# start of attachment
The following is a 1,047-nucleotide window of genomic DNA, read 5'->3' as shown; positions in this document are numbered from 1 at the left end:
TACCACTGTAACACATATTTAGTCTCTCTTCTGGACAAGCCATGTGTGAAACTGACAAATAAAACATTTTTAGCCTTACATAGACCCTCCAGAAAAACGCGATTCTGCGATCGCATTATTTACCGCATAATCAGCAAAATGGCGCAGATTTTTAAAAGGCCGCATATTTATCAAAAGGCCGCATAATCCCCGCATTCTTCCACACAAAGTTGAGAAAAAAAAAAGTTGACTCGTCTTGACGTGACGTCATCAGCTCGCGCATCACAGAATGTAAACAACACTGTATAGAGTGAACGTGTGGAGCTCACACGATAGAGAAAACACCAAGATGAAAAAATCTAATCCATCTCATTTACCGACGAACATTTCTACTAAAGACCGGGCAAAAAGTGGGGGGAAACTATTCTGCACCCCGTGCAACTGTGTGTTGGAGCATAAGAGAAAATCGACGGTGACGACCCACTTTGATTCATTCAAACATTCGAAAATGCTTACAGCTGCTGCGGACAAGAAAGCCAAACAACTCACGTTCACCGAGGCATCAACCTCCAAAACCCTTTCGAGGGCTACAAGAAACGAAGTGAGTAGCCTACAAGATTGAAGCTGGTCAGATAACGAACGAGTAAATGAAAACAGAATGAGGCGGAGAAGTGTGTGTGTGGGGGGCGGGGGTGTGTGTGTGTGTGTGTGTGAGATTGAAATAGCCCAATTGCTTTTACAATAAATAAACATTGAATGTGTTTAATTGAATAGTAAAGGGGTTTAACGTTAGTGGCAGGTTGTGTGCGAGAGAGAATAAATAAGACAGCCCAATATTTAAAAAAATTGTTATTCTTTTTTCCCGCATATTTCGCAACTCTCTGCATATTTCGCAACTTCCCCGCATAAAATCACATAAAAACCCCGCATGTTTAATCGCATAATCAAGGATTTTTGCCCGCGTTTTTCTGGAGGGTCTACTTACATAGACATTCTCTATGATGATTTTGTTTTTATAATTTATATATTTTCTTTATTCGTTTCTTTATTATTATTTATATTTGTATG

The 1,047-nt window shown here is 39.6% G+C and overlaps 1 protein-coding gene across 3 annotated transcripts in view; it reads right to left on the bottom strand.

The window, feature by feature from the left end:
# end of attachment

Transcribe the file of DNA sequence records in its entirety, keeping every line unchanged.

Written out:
The following is a 1,047-nucleotide window of genomic DNA, read 5'->3' as shown; positions in this document are numbered from 1 at the left end:
TACCACTGTAACACATATTTAGTCTCTCTTCTGGACAAGCCATGTGTGAAACTGACAAATAAAACATTTTTAGCCTTACATAGACCCTCCAGAAAAACGCGATTCTGCGATCGCATTATTTACCGCATAATCAGCAAAATGGCGCAGATTTTTAAAAGGCCGCATATTTATCAAAAGGCCGCATAATCCCCGCATTCTTCCACACAAAGTTGAGAAAAAAAAAAGTTGACTCGTCTTGACGTGACGTCATCAGCTCGCGCATCACAGAATGTAAACAACACTGTATAGAGTGAACGTGTGGAGCTCACACGATAGAGAAAACACCAAGATGAAAAAATCTAATCCATCTCATTTACCGACGAACATTTCTACTAAAGACCGGGCAAAAAGTGGGGGGAAACTATTCTGCACCCCGTGCAACTGTGTGTTGGAGCATAAGAGAAAATCGACGGTGACGACCCACTTTGATTCATTCAAACATTCGAAAATGCTTACAGCTGCTGCGGACAAGAAAGCCAAACAACTCACGTTCACCGAGGCATCAACCTCCAAAACCCTTTCGAGGGCTACAAGAAACGAAGTGAGTAGCCTACAAGATTGAAGCTGGTCAGATAACGAACGAGTAAATGAAAACAGAATGAGGCGGAGAAGTGTGTGTGTGGGGGGCGGGGGTGTGTGTGTGTGTGTGTGTGAGATTGAAATAGCCCAATTGCTTTTACAATAAATAAACATTGAATGTGTTTAATTGAATAGTAAAGGGGTTTAACGTTAGTGGCAGGTTGTGTGCGAGAGAGAATAAATAAGACAGCCCAATATTTAAAAAAATTGTTATTCTTTTTTCCCGCATATTTCGCAACTCTCTGCATATTTCGCAACTTCCCCGCATAAAATCACATAAAAACCCCGCATGTTTAATCGCATAATCAAGGATTTTTGCCCGCGTTTTTCTGGAGGGTCTACTTACATAGACATTCTCTATGATGATTTTGTTTTTATAATTTATATATTTTCTTTATTCGTTTCTTTATTATTATTTATATTTGTATG

The 1,047-nt window shown here is 39.6% G+C and overlaps 1 protein-coding gene across 3 annotated transcripts in view; it reads right to left on the bottom strand.

The window, feature by feature from the left end: